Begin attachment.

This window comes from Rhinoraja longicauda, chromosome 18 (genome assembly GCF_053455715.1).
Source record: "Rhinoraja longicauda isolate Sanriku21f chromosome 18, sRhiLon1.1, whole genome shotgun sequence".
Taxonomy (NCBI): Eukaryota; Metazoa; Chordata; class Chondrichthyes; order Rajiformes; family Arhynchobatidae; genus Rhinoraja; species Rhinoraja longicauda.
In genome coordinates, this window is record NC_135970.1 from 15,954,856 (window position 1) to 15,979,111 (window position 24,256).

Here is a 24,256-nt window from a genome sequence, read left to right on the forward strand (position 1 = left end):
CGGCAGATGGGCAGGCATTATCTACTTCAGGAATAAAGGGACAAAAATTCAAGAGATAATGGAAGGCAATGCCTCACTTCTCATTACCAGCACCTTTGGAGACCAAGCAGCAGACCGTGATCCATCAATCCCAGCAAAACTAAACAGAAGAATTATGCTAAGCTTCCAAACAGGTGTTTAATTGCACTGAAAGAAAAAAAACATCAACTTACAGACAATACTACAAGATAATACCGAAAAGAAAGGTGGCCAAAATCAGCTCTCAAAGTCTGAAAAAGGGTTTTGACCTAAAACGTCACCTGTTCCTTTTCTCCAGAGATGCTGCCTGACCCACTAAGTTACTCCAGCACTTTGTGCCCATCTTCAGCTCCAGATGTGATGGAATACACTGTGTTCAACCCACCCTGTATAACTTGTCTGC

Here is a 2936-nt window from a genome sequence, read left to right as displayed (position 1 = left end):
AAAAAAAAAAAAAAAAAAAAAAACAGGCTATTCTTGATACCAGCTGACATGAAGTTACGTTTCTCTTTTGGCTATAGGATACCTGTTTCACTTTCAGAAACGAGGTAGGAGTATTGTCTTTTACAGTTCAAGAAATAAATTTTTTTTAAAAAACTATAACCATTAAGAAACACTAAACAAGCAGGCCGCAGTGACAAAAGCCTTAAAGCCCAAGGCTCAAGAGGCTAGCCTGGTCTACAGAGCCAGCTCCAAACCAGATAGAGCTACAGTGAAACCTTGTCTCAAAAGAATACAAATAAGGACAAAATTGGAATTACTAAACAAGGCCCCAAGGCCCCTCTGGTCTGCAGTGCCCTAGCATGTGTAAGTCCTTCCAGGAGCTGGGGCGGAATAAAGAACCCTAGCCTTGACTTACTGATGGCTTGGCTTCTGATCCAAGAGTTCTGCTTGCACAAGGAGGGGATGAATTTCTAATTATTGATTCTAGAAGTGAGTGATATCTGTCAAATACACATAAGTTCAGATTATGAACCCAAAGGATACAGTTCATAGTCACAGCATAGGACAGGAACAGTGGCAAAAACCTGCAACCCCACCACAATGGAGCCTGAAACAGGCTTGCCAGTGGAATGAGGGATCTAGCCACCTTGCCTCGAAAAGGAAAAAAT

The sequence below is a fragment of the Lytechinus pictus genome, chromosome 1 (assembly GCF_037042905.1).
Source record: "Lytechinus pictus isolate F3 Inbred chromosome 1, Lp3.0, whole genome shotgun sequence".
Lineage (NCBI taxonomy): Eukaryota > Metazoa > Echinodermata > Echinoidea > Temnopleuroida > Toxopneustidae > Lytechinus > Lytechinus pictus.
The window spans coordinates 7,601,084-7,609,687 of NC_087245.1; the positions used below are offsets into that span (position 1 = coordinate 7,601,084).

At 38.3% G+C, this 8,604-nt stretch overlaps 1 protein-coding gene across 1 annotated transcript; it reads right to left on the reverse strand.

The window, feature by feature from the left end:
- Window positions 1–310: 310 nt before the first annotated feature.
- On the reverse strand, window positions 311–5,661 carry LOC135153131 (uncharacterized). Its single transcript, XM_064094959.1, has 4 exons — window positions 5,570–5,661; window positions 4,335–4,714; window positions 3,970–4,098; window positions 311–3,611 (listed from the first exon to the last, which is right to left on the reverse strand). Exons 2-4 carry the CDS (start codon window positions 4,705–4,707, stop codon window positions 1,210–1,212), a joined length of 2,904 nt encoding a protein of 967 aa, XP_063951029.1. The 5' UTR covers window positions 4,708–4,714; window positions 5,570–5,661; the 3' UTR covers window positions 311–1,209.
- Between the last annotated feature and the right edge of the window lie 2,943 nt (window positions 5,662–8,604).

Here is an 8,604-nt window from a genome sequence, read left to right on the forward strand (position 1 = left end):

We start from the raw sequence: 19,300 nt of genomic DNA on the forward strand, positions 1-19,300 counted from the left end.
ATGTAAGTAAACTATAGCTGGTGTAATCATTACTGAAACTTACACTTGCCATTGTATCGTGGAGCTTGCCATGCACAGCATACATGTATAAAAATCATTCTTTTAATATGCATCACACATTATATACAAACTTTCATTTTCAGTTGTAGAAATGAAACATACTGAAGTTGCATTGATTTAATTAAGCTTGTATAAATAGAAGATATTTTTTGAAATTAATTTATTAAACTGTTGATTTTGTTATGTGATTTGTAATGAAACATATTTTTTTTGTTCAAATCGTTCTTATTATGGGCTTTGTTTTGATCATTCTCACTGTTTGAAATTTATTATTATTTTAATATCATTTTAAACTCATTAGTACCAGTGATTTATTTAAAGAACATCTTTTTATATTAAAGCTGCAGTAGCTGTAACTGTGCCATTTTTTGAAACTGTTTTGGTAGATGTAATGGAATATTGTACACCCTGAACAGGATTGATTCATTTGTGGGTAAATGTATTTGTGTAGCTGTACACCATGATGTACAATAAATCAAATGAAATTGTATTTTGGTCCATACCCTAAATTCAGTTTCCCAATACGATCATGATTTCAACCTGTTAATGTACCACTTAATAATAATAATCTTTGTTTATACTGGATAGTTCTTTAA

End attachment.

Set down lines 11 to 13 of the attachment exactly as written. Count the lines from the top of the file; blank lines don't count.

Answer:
Lineage (NCBI taxonomy): Eukaryota > Metazoa > Echinodermata > Echinoidea > Temnopleuroida > Toxopneustidae > Lytechinus > Lytechinus pictus.
The window spans coordinates 7,601,084-7,609,687 of NC_087245.1; the positions used below are offsets into that span (position 1 = coordinate 7,601,084).

At 38.3% G+C, this 8,604-nt stretch overlaps 1 protein-coding gene across 1 annotated transcript; it reads right to left on the reverse strand.